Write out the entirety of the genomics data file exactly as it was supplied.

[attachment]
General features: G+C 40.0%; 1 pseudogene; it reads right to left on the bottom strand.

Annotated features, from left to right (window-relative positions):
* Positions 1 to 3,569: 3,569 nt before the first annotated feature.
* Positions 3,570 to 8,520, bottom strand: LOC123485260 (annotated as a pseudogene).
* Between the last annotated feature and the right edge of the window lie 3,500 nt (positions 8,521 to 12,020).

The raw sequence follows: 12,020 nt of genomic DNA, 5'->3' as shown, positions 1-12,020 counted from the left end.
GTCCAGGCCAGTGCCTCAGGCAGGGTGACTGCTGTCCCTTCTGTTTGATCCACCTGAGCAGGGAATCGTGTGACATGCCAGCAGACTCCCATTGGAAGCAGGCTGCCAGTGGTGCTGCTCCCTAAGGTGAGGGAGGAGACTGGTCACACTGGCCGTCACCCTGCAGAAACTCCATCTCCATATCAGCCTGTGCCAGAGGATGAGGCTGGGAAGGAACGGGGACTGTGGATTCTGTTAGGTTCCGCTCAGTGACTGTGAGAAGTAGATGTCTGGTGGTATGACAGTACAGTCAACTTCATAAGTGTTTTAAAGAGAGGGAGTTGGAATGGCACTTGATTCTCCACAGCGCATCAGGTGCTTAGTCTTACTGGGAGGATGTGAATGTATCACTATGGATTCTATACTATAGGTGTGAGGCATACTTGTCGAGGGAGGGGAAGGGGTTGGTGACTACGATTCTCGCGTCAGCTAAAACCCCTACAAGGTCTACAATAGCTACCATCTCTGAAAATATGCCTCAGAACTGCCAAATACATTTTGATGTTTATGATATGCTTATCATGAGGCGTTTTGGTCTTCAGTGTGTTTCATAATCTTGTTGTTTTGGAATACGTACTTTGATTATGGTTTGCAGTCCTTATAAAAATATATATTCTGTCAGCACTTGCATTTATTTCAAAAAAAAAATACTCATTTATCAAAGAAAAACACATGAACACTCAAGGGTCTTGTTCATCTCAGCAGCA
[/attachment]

General features: G+C 40.0%; 1 pseudogene; it reads right to left on the bottom strand.

Annotated features, from left to right (window-relative positions):
* Positions 1 to 3,569: 3,569 nt before the first annotated feature.
* Positions 3,570 to 8,520, bottom strand: LOC123485260 (annotated as a pseudogene).
* Between the last annotated feature and the right edge of the window lie 3,500 nt (positions 8,521 to 12,020).

The raw sequence follows: 12,020 nt of genomic DNA, 5'->3' as shown, positions 1-12,020 counted from the left end.
GTCCAGGCCAGTGCCTCAGGCAGGGTGACTGCTGTCCCTTCTGTTTGATCCACCTGAGCAGGGAATCGTGTGACATGCCAGCAGACTCCCATTGGAAGCAGGCTGCCAGTGGTGCTGCTCCCTAAGGTGAGGGAGGAGACTGGTCACACTGGCCGTCACCCTGCAGAAACTCCATCTCCATATCAGCCTGTGCCAGAGGATGAGGCTGGGAAGGAACGGGGACTGTGGATTCTGTTAGGTTCCGCTCAGTGACTGTGAGAAGTAGATGTCTGGTGGTATGACAGTACAGTCAACTTCATAAGTGTTTTAAAGAGAGGGAGTTGGAATGGCACTTGATTCTCCACAGCGCATCAGGTGCTTAGTCTTACTGGGAGGATGTGAATGTATCACTATGGATTCTATACTATAGGTGTGAGGCATACTTGTCGAGGGAGGGGAAGGGGTTGGTGACTACGATTCTCGCGTCAGCTAAAACCCCTACAAGGTCTACAATAGCTACCATCTCTGAAAATATGCCTCAGAACTGCCAAATACATTTTGATGTTTATGATATGCTTATCATGAGGCGTTTTGGTCTTCAGTGTGTTTCATAATCTTGTTGTTTTGGAATACGTACTTTGATTATGGTTTGCAGTCCTTATAAAAATATATATTCTGTCAGCACTTGCATTTATTTCAAAAAAAAAATACTCATTTATCAAAGAAAAACACATGAACACTCAAGGGTCTTGTTCATCTCAGCAGCA